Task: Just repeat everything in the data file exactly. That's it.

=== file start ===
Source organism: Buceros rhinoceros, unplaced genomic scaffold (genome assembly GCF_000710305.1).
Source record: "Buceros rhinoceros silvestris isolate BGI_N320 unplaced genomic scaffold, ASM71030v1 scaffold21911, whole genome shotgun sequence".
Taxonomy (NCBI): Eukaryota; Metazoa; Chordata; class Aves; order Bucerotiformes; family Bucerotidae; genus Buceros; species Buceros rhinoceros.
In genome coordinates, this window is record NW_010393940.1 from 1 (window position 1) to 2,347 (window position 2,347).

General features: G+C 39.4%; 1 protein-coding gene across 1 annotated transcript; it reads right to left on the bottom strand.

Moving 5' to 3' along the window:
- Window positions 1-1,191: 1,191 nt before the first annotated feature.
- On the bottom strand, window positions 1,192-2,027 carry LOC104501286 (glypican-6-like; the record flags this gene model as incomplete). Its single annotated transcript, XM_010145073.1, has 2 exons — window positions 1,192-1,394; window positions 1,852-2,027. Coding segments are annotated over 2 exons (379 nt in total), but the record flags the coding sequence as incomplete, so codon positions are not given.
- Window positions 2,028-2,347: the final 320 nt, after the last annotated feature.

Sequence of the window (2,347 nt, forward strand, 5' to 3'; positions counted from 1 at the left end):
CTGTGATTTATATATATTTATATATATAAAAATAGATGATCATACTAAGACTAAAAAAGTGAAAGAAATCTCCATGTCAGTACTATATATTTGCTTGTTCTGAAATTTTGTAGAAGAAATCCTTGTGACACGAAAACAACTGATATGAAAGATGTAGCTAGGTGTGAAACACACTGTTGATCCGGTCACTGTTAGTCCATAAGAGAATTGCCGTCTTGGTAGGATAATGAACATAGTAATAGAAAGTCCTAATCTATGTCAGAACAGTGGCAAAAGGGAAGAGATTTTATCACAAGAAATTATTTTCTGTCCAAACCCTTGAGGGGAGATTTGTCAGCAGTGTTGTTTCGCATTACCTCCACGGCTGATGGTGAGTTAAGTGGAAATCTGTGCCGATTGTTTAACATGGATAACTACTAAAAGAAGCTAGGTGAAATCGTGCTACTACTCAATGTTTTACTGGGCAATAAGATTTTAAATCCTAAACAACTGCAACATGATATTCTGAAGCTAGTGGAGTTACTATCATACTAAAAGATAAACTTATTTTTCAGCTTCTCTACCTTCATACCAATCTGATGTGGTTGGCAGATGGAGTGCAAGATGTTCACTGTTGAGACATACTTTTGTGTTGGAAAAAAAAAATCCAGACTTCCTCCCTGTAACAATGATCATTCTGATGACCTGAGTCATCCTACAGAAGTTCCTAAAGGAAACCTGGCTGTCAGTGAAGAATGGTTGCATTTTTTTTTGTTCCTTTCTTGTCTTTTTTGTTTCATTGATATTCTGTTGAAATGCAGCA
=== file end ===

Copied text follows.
Source organism: Buceros rhinoceros, unplaced genomic scaffold (genome assembly GCF_000710305.1).
Source record: "Buceros rhinoceros silvestris isolate BGI_N320 unplaced genomic scaffold, ASM71030v1 scaffold21911, whole genome shotgun sequence".
Taxonomy (NCBI): Eukaryota; Metazoa; Chordata; class Aves; order Bucerotiformes; family Bucerotidae; genus Buceros; species Buceros rhinoceros.
In genome coordinates, this window is record NW_010393940.1 from 1 (window position 1) to 2,347 (window position 2,347).

General features: G+C 39.4%; 1 protein-coding gene across 1 annotated transcript; it reads right to left on the bottom strand.

Moving 5' to 3' along the window:
- Window positions 1-1,191: 1,191 nt before the first annotated feature.
- On the bottom strand, window positions 1,192-2,027 carry LOC104501286 (glypican-6-like; the record flags this gene model as incomplete). Its single annotated transcript, XM_010145073.1, has 2 exons — window positions 1,192-1,394; window positions 1,852-2,027. Coding segments are annotated over 2 exons (379 nt in total), but the record flags the coding sequence as incomplete, so codon positions are not given.
- Window positions 2,028-2,347: the final 320 nt, after the last annotated feature.

Sequence of the window (2,347 nt, forward strand, 5' to 3'; positions counted from 1 at the left end):
CTGTGATTTATATATATTTATATATATAAAAATAGATGATCATACTAAGACTAAAAAAGTGAAAGAAATCTCCATGTCAGTACTATATATTTGCTTGTTCTGAAATTTTGTAGAAGAAATCCTTGTGACACGAAAACAACTGATATGAAAGATGTAGCTAGGTGTGAAACACACTGTTGATCCGGTCACTGTTAGTCCATAAGAGAATTGCCGTCTTGGTAGGATAATGAACATAGTAATAGAAAGTCCTAATCTATGTCAGAACAGTGGCAAAAGGGAAGAGATTTTATCACAAGAAATTATTTTCTGTCCAAACCCTTGAGGGGAGATTTGTCAGCAGTGTTGTTTCGCATTACCTCCACGGCTGATGGTGAGTTAAGTGGAAATCTGTGCCGATTGTTTAACATGGATAACTACTAAAAGAAGCTAGGTGAAATCGTGCTACTACTCAATGTTTTACTGGGCAATAAGATTTTAAATCCTAAACAACTGCAACATGATATTCTGAAGCTAGTGGAGTTACTATCATACTAAAAGATAAACTTATTTTTCAGCTTCTCTACCTTCATACCAATCTGATGTGGTTGGCAGATGGAGTGCAAGATGTTCACTGTTGAGACATACTTTTGTGTTGGAAAAAAAAAATCCAGACTTCCTCCCTGTAACAATGATCATTCTGATGACCTGAGTCATCCTACAGAAGTTCCTAAAGGAAACCTGGCTGTCAGTGAAGAATGGTTGCATTTTTTTTTGTTCCTTTCTTGTCTTTTTTGTTTCATTGATATTCTGTTGAAATGCAGCA